T-A-X-E-S rubber stamps on top of a pile of tax forms

4 ways scammers will try to steal your identity

Tax Day has come and gone, but the IRS is asking us to stay alert as refunds are processed, extensions are given, and amended returns are filed. Tax scams can happen at any time of the year.

Scammers pose as the IRS to trick victims out of their money or personal information. These tricksters have scammed taxpayers out of $29 million since late 2013. The IRS shares these four ways that scammers will try and steal your money or identity:

IRS scam alert callout box: the IRS will never initiate contact or call and demand immediate payment1. They will call you unsolicited. Scammers may call you claiming to be an IRS official. Then they demand you pay a bogus tax bill. They’ll try to con you into sending cash, usually through a prepaid debt card or wire transfer. They may also leave urgent callback requests through robo-calls or phishing emails.

The IRS will never call you if you owe taxes without first sending a bill in the mail. The IRS will never demand that you pay your taxes a certain way.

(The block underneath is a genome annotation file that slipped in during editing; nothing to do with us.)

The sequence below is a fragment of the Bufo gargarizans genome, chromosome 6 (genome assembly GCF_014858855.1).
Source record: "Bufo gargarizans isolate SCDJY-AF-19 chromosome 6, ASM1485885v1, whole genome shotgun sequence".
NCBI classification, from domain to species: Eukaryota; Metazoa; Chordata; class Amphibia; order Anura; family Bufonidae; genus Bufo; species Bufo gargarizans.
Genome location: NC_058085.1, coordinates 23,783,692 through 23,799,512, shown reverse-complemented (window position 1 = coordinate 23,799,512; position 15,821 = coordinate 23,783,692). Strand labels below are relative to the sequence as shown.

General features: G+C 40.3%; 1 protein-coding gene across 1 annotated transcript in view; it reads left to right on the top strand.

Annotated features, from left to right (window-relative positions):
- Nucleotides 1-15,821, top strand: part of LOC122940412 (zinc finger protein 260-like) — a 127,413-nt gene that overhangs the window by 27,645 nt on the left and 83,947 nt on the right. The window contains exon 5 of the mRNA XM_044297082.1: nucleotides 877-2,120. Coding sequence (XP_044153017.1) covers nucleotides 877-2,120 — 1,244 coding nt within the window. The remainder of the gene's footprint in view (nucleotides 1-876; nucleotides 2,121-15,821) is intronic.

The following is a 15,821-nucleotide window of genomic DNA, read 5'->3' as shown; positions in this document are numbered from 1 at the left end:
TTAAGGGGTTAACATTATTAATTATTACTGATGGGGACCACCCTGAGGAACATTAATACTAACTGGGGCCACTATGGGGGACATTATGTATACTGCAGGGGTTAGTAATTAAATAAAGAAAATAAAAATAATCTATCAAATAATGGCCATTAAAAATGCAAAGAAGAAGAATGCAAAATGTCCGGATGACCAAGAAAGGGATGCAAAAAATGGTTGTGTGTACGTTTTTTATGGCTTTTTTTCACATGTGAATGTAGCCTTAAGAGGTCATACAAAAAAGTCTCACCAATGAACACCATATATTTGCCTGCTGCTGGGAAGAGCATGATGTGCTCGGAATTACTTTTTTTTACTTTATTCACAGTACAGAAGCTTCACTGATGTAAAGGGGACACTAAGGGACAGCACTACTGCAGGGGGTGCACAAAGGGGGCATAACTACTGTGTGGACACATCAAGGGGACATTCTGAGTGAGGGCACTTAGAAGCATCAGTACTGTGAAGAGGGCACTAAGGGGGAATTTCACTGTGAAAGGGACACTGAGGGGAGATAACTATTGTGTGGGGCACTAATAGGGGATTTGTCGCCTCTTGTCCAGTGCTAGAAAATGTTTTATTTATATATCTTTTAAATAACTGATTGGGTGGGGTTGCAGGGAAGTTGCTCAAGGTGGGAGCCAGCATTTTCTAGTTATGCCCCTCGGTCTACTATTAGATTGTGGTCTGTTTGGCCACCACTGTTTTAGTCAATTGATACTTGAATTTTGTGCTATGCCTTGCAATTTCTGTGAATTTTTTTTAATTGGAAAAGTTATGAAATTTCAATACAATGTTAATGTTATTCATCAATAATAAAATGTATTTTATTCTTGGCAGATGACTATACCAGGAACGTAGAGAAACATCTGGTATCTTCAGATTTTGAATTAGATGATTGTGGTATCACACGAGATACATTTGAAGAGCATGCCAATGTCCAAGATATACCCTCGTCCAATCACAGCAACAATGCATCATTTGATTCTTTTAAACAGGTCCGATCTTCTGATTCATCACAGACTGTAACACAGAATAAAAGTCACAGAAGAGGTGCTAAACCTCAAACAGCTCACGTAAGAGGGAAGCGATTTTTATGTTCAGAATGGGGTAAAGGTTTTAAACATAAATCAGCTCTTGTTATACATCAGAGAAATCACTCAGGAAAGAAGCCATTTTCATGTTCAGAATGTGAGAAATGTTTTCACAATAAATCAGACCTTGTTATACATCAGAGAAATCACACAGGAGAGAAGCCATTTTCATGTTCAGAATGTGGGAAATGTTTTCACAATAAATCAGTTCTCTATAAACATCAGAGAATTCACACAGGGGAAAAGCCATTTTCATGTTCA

2. They will try to scare you. Scammers often use threats to intimidate and bully you into paying. They may even threaten to arrest, deport, or revoke your license if they don’t get money.

The IRS will never call to demand immediate payment. They will never demand that you pay taxes and not allow you to question or appeal the amount you owe. And they will never threaten to bring in police or other agencies to arrest you for not paying.

3. They will use caller ID spoofing. Scammers often alter caller ID to make it look like the IRS or another agency is calling. They use IRS titles and fake badge numbers to appear legitimate. They may use your name, address, and other personal information to make the call sound official.

If you don’t owe taxes, or have no reason to think that you do, do not give out any information and hang up immediately.

4. They will try new tricks. Scammers are always innovating. So if something feels off, tread carefully. 

If you receive a suspicious call, contact the Treasury Inspector General for Tax Administration at (800) 366-4484, or use their IRS Impersonation Scam Reporting webpage.

Learn more about tax scams here, and make sure you understand your taxpayer rights.


4 ways scammers will try and steal your identity >> http://bit.ly/1PnYvZo v/ @AmericaSaves @IRSnews #taxes
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